SRTR report cards provide the basis for quality assurance of US transplant centers. There is limited data evaluating the prognostic value of report cards, informing whether they are predictive of prospective patient outcomes.
Using national SRTR data, we simulated SRTR report cards and Standardized Mortality Ratios (SMR) for kidney transplant centers over five distinct eras. We ranked centers based on SMR and evaluated outcomes for patients transplanted the year following public release of report cards.
Recipients transplanted at the 50th, 100th and 200th ranked centers had 18%(AHR=1.18,1.13-1.22), 38%(AHR=1.38,1.28-1.49) and 91%(AHR=1.91,1.64-2.21) increased hazard for one-year mortality relative to patients transplanted at the top ranked center (figure 1). These risks were attenuated but remained significant for long-term outcomes. Results were consistent in subpopulations of recipients and by center volume. Patients transplanted at centers that met criteria for low performance flagging in the prior period had 40%(AHR=1.40,1.22-1.68) elevated hazard for one-year mortality.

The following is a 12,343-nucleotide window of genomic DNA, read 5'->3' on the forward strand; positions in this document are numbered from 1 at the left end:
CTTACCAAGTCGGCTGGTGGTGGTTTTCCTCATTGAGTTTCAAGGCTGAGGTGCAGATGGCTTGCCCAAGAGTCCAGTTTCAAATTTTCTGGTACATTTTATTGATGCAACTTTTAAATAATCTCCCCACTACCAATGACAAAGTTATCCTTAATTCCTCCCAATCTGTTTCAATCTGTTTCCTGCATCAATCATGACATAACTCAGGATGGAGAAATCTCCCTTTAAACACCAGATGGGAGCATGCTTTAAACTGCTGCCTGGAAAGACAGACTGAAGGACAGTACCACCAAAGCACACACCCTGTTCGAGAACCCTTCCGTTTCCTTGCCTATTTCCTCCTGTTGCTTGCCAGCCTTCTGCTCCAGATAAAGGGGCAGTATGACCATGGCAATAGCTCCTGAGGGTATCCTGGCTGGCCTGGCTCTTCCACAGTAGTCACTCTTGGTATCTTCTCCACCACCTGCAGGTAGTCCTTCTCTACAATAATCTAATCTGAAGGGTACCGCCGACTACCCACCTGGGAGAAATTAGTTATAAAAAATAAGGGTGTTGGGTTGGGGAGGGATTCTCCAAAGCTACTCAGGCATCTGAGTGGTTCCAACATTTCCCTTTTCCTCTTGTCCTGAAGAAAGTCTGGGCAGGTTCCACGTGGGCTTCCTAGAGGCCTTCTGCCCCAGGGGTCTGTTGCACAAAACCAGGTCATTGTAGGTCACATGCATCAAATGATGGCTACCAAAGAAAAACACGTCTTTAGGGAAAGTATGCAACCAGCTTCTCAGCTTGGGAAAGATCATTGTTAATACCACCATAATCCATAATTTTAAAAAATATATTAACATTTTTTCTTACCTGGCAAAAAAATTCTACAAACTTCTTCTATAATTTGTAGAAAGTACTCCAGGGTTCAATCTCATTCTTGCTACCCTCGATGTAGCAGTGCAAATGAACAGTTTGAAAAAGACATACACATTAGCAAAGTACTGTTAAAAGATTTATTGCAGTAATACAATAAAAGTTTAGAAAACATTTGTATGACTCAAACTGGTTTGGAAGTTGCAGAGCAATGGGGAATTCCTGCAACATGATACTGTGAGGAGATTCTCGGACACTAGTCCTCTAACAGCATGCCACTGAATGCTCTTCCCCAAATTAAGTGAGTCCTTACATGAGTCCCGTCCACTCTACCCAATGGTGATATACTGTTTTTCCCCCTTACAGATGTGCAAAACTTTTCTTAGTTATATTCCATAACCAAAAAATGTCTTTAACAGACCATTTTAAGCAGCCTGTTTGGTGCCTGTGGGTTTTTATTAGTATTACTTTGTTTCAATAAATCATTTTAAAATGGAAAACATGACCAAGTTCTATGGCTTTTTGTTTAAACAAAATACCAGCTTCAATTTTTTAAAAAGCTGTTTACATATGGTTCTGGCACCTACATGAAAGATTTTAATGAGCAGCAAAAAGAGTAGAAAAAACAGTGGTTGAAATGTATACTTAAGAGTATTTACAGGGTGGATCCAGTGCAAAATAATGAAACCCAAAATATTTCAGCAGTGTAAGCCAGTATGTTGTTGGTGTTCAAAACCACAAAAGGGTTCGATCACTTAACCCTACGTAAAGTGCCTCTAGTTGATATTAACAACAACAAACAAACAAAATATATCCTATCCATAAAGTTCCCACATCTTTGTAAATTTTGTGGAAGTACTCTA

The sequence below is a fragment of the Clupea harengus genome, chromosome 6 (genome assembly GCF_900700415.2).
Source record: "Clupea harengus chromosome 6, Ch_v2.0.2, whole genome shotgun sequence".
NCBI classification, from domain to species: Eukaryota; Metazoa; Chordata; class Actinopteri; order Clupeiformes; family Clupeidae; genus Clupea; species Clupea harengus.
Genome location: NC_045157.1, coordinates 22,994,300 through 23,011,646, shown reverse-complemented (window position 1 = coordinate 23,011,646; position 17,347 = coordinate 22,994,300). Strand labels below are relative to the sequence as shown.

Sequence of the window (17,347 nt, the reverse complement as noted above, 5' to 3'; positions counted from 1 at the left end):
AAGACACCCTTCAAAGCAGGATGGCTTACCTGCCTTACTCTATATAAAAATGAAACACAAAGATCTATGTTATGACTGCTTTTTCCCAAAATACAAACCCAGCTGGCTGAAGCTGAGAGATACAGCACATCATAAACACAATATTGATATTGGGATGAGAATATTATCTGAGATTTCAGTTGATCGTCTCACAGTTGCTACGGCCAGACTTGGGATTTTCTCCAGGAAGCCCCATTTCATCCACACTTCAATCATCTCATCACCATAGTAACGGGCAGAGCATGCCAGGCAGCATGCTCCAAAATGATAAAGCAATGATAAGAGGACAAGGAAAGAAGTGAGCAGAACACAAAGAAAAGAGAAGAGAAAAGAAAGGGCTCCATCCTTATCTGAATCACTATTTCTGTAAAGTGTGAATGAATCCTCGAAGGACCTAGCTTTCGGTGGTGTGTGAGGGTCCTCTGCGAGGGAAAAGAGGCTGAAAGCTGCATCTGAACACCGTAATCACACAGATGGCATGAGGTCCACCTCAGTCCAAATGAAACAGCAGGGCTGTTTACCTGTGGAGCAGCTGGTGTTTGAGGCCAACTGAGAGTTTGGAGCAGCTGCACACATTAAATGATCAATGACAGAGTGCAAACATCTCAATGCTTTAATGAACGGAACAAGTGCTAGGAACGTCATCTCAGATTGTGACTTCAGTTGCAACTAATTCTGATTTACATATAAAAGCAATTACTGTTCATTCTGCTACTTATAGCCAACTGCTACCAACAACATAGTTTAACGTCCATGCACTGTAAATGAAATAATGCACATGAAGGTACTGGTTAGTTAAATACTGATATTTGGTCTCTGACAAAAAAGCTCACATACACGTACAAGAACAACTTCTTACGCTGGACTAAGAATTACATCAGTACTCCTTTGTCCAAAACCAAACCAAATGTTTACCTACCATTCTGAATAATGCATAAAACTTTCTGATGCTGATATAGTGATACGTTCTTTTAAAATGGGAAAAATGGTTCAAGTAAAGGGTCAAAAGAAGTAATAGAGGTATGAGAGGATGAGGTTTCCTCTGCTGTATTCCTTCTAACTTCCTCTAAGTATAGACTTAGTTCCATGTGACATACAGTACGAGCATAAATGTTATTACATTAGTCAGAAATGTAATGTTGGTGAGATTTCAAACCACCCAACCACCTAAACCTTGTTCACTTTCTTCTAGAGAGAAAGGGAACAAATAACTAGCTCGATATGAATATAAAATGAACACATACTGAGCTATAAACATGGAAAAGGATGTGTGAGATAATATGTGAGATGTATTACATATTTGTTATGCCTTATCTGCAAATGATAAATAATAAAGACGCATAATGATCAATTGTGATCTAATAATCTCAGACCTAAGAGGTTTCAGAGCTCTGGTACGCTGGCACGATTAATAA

Although results do not eliminate potential biases for measuring center quality, they do indicate a strong prognostic value of report cards on prospective recipient outcomes. Findings also highlight that patient outcomes are associated with center ranking across a continuum rather than restricted to differences between centers that do and do not receive low performance evaluations.
To cite this abstract in AMA style:Heaphy E, Goldfarb D, Sehgal A, Fung J, Kattan M, Buccini L, Schold J. Prognostic Value of SRTR Kidney Transplant Report Cards in the United States, The [abstract]. Am J Transplant. 2013; 13 (suppl 5). https://atcmeetingabstracts.com/abstract/prognostic-value-of-srtr-kidney-transplant-report-cards-in-the-united-states-the/. Accessed October 27, 2020.
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